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Lesson 3 Corrective Effects > Smoothing Shaky Camera Movement

Smoothing Shaky Camera Movement

Another common problem you are sure to encounter as an editor is unstable camera work. In a documentary, it’s not always possible to be on a tripod; and sometimes that slowly roaming camera work is desirable, but you just want it toned down. Media Composer has a flexible stabilization effect that can either lock an unstable shot down, removing all movement, or eliminate any erratic bumps and jitters but keep the general camera movement. The beauty of this effect is that it is almost totally automatic.

To fix an unstable shot:

1. From the Markers window, double-click the second marker, with the comment “Stabilize: Smooth” (see Figure 3.8). After you double-click the marker, the position indicator jumps to the marker’s location in the Timeline. Let’s play before adding any effects.

Figure 3.8 The second marker identifies a clip that needs to be smoothed.


2. Make sure only the V1 track is highlighted then press T to mark the clip.

3. Click the PLAY IN TO OUT button under the Record monitor or press 6 on the keyboard. This shot, shown in Figure 3.8, has a little camera move going on, which gives it that nice documentary feel, but there are a few bumps that make it jarring. The Stabilize effect begins working immediately after you apply it to a segment in the Timeline. It analyzes the clip frame by frame in order to extract motion data. Then it inverts the motion data and applies it to the clip. Then, when the camera moves down to the left, the motion data offsets it by repositioning the frame up to the right. The result is a clip that appears static because it moves in opposite directions by the same amount.

Note: Media Composer includes three effects that can stabilize a shot:

image Stabilize. In general, the Stabilize effect should be your first choice. It is the most flexible choice and usually does a good job automatically. If necessary, you can also try it in Manual mode to take more control over the process.

image Regional Stabilize. This effect is “old school.” It does not have an automatic mode, so it’s up to you to select a region to stabilize. It is also not a real-time effect, so it must be rendered. It does, however, provide a Progressive Source option, so you can use it on progressive material in an interlaced project.

image 3D Warp. The 3D Warp effect has the Stabilize effect built into it, so you can stabilize a segment with all the other features included in the 3D Warp feature. Nice, but overkill if you just need to stabilize a shot.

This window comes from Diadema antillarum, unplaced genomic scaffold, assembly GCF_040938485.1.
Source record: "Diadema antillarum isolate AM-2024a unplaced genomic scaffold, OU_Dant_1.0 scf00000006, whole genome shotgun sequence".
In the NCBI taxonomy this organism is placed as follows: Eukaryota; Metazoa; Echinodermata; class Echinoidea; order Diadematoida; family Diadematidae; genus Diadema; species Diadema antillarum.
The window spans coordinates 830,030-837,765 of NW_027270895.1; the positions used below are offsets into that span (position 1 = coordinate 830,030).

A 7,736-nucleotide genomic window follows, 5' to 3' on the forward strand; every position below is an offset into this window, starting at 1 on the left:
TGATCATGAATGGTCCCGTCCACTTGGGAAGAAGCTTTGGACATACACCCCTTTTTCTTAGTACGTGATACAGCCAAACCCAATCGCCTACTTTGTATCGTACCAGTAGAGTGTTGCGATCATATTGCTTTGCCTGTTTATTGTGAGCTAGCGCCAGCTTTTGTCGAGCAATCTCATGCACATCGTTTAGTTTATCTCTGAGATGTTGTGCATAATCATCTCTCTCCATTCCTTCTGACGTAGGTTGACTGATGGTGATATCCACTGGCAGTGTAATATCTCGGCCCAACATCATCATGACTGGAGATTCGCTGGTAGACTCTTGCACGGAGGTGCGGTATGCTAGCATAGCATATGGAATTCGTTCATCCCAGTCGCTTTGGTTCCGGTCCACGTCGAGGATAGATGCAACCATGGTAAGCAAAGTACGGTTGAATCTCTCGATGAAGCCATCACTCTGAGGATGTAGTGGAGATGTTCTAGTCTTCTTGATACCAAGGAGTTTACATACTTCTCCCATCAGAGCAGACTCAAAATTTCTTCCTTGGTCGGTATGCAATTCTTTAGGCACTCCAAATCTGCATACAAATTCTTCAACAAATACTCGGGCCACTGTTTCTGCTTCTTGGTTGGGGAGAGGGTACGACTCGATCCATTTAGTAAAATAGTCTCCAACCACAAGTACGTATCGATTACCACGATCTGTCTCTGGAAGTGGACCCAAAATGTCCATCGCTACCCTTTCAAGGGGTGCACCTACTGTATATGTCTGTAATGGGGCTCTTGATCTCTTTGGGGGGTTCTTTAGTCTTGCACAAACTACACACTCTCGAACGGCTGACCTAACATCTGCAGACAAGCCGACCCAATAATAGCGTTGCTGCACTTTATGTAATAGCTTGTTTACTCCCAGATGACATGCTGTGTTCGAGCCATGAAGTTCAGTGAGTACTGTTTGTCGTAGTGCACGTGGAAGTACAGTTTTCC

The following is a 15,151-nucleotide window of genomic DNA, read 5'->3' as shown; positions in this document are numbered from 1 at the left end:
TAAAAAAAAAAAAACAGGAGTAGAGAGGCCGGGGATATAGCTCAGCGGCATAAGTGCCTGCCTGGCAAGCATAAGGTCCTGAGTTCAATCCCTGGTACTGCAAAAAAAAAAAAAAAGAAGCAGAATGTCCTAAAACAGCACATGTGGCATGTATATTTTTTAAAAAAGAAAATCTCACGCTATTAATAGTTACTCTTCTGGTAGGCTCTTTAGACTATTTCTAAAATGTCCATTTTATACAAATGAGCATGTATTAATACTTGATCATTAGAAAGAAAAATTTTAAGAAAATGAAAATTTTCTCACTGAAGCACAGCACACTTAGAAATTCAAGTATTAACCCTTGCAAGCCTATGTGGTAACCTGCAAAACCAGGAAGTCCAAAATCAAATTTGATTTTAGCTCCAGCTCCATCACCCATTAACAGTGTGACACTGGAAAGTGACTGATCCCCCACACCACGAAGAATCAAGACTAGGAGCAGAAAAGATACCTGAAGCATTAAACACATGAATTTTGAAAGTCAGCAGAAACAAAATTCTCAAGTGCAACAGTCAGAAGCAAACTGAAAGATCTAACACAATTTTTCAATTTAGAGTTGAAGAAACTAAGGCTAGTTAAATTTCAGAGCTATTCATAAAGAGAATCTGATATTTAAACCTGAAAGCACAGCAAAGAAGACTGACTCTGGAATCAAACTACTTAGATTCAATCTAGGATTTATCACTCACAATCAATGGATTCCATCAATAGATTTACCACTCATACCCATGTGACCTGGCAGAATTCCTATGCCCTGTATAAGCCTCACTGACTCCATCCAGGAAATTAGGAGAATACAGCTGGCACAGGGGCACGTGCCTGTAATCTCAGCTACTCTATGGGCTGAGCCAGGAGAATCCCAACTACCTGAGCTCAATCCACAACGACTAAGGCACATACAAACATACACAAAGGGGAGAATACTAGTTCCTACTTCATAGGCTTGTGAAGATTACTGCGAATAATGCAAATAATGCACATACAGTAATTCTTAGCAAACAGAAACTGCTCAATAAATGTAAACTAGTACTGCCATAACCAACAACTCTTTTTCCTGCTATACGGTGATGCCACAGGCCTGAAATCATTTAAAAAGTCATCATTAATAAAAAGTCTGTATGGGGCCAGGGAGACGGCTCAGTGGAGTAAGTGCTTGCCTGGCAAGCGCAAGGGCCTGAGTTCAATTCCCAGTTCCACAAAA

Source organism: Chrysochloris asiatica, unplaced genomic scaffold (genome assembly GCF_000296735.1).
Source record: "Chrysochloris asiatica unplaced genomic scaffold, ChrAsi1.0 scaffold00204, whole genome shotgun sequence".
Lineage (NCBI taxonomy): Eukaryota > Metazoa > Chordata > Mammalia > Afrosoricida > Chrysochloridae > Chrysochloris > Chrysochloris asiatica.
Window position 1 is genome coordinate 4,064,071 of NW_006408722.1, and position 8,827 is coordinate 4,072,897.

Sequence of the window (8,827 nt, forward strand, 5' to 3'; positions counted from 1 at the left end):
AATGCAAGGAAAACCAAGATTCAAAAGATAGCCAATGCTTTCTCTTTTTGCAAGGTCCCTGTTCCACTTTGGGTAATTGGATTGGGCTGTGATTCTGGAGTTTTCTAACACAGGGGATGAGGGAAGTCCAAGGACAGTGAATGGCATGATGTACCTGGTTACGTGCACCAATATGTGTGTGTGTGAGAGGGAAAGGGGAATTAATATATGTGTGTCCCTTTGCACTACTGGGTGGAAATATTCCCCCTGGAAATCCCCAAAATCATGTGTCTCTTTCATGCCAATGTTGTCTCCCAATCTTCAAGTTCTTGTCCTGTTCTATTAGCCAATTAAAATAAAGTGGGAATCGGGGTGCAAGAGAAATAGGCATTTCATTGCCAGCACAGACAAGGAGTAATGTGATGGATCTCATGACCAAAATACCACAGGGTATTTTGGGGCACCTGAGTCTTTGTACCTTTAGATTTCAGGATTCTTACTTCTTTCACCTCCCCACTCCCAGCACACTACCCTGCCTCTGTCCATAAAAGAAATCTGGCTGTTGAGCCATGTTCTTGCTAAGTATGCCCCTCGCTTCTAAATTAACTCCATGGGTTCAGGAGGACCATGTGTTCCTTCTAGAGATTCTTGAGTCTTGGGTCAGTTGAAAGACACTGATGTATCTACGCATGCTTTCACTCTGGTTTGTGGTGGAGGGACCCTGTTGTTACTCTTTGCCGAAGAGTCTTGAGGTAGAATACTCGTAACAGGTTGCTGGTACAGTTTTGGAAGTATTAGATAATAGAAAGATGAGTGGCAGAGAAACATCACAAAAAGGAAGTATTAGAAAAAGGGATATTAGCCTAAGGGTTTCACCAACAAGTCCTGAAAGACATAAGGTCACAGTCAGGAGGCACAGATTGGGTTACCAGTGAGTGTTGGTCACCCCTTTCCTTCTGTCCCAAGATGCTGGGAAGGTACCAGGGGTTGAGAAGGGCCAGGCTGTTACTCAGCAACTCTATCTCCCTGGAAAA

4. From the Effect Palette, drag the STABILIZE effect, shown in Figure 3.9, onto the highlighted clip in the Timeline. Almost immediately after you apply the effect, the Tracking window opens, and tracking points appear in the Effect Preview monitor as the clip steps forward frame by frame. You can review the results by playing the clip.

Figure 3.9 The Stabilize effect is found in the Image category of the Effect Palette.


5. Click PLAY IN TO OUT under the Effect Preview monitor or press the 6 key. The Effect Editor includes blue highlighted enable buttons for active parameters. You can disable the Stabilize effect by disabling the active parameters in the Effect Editor.

6. In the Effect Editor, click the enable buttons for SCALING and POSITION, as shown in Figure 3.10. Disabling parameter groups in the Effect Editor is a good way to compare the results with the original video. The parameter group’s settings are still retained, so they can be enabled again at any time.

Figure 3.10 Disable Effect Editor parameters to compare the shot with and without the effect.


7. Click PLAY IN TO OUT under the Effect Preview monitor or press the 6 key to play the segment without the Stabilize effect enabled.

8. In the Effect Editor, click the enable buttons for SCALING and POSITION to reapply the Stabilize results. Then close the Effect Editor.

The result is a smoother camera move that still retains the overall documentary feel. That is just one method to apply the Stabilize effect. You can also use it to lock down a shot to completely remove the camera movement. In the next section, you’ll learn how to modify some of the Tracking window options to get a lockdown result.

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